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Mexicans remember the Battle of Puebla every year on May 5th.

The 5 de Mayo marks the defeat of the French army in the Mexican city of Puebla in 1862.

Celebrated widely by Mexicans in the United States, the day is not an obligatory federal holiday in Mexico, but voluntary.

It is celebrated more widely in the Puebla region of Mexico, but military ceremonies also take place across the country.

They remember when French forces were in Mexico trying to force payment of an alleged debt in 1861. The French marched towards the interior in an attempt to take over and occupy the country.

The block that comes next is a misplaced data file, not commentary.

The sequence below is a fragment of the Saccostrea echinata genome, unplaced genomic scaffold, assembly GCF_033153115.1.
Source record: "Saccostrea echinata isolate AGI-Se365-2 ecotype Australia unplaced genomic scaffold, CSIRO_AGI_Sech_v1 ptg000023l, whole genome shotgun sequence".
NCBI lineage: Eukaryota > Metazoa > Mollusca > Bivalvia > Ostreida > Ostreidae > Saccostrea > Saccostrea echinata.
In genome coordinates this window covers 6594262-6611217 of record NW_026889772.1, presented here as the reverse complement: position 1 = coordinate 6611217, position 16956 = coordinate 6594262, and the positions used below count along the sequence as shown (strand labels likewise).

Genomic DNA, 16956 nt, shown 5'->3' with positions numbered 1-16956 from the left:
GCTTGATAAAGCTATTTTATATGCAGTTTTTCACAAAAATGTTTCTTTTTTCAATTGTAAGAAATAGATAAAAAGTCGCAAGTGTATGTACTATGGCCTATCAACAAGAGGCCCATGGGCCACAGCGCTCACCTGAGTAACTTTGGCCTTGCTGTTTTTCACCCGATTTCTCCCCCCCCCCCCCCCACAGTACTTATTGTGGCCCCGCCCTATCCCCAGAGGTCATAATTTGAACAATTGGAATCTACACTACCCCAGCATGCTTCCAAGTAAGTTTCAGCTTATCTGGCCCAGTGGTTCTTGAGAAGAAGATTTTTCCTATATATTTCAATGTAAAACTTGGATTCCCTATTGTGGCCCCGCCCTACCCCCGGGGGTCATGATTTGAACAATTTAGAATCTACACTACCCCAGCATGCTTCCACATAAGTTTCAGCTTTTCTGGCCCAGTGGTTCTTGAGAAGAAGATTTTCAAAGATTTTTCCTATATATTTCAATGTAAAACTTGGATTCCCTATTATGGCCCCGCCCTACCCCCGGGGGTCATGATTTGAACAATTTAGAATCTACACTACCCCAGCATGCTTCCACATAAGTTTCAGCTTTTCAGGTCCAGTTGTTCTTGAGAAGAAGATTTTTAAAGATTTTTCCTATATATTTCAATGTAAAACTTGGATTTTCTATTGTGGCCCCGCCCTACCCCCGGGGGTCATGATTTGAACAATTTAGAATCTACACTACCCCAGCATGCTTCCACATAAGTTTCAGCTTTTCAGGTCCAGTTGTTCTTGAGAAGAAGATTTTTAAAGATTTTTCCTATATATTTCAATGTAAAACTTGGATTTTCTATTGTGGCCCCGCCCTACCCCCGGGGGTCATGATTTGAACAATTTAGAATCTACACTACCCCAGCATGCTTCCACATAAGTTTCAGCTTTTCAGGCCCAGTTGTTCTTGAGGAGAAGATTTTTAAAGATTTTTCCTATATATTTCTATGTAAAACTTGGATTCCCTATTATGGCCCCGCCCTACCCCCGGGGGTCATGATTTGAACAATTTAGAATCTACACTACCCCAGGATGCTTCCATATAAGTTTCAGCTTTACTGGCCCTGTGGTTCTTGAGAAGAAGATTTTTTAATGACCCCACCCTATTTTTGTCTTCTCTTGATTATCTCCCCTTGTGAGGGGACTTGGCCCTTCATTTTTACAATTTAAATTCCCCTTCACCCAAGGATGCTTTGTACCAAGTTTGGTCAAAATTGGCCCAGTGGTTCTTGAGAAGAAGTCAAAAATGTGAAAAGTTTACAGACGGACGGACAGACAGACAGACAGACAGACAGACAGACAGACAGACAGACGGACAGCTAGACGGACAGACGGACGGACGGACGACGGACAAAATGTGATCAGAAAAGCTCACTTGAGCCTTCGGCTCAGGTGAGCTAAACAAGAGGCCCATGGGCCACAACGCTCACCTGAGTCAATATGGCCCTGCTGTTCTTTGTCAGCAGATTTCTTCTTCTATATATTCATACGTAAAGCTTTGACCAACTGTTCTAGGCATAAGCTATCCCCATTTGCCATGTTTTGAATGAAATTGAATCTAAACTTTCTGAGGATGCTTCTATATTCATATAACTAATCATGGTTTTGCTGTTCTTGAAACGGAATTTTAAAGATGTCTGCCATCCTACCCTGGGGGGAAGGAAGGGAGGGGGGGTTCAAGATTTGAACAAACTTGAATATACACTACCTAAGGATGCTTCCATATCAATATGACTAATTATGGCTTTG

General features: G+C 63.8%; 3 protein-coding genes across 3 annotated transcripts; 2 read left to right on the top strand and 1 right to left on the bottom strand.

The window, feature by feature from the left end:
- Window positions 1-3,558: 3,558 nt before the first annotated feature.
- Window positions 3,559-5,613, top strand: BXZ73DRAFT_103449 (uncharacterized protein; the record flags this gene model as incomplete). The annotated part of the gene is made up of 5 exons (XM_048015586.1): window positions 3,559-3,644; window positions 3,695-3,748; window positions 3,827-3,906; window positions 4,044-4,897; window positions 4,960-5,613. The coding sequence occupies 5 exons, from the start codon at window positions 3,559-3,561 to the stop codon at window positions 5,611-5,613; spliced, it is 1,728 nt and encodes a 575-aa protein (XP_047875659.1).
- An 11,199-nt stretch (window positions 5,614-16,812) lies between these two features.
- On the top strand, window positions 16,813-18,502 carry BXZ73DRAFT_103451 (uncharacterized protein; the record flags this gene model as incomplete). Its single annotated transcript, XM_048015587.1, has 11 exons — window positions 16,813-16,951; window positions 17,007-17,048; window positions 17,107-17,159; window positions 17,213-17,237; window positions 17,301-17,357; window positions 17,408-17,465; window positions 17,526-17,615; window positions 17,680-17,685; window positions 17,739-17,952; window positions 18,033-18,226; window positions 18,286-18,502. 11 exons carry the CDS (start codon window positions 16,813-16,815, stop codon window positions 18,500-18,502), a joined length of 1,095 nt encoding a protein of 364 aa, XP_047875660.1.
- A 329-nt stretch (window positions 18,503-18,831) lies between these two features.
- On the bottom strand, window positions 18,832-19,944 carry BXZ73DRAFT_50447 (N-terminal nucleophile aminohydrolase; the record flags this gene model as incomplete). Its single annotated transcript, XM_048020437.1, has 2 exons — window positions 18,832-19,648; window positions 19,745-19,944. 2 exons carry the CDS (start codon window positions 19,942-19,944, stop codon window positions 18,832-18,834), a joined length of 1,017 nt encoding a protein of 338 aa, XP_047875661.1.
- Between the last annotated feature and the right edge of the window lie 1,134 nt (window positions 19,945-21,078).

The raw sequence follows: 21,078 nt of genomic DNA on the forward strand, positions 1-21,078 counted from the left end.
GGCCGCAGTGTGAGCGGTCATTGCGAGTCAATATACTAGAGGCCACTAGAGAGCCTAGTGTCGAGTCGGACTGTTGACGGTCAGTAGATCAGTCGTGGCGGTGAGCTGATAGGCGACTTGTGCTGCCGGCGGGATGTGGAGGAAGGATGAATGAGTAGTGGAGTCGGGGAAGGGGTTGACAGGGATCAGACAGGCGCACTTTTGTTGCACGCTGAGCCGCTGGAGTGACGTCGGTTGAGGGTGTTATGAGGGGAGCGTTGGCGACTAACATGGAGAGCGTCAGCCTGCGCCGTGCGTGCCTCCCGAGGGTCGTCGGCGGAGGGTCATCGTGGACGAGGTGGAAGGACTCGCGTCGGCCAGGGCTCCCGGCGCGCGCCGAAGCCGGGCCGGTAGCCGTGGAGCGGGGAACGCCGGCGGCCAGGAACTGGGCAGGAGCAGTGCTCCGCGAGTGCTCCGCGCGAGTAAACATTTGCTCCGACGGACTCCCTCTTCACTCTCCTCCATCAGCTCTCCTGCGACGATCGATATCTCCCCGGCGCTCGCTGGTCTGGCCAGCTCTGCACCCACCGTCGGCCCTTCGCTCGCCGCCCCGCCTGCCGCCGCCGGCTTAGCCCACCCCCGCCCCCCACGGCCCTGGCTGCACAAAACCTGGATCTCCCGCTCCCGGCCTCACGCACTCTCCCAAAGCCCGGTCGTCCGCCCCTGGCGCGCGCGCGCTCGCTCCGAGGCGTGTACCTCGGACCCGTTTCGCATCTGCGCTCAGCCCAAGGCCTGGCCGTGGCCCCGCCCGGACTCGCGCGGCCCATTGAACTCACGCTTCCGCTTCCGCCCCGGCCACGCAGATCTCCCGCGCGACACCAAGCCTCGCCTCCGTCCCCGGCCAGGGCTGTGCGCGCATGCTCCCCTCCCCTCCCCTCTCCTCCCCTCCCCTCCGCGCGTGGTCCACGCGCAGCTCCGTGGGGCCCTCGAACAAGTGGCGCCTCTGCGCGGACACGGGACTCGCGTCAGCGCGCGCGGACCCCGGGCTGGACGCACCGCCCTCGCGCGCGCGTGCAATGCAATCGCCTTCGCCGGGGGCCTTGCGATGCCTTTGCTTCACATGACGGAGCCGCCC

The 6000-strong East Mexican Army, led by General Ignacio Zaragoza, managed to defeat the larger and better equipped French army in the Battle of Puebla, a significant and celebrated military accomplishment.

Unfortunately for the Mexicans, the French still managed to defeat them a year later and made Maximilian I, 'Emperor' of Mexico.

The French were finally beaten and thrown out of Mexico in 1867. 'Emperor' Maximilian was executed by Mexican President Benito Juarez, five years after the Battle of Puebla.

For more Mexican history read about Independence Day and Revolution Day.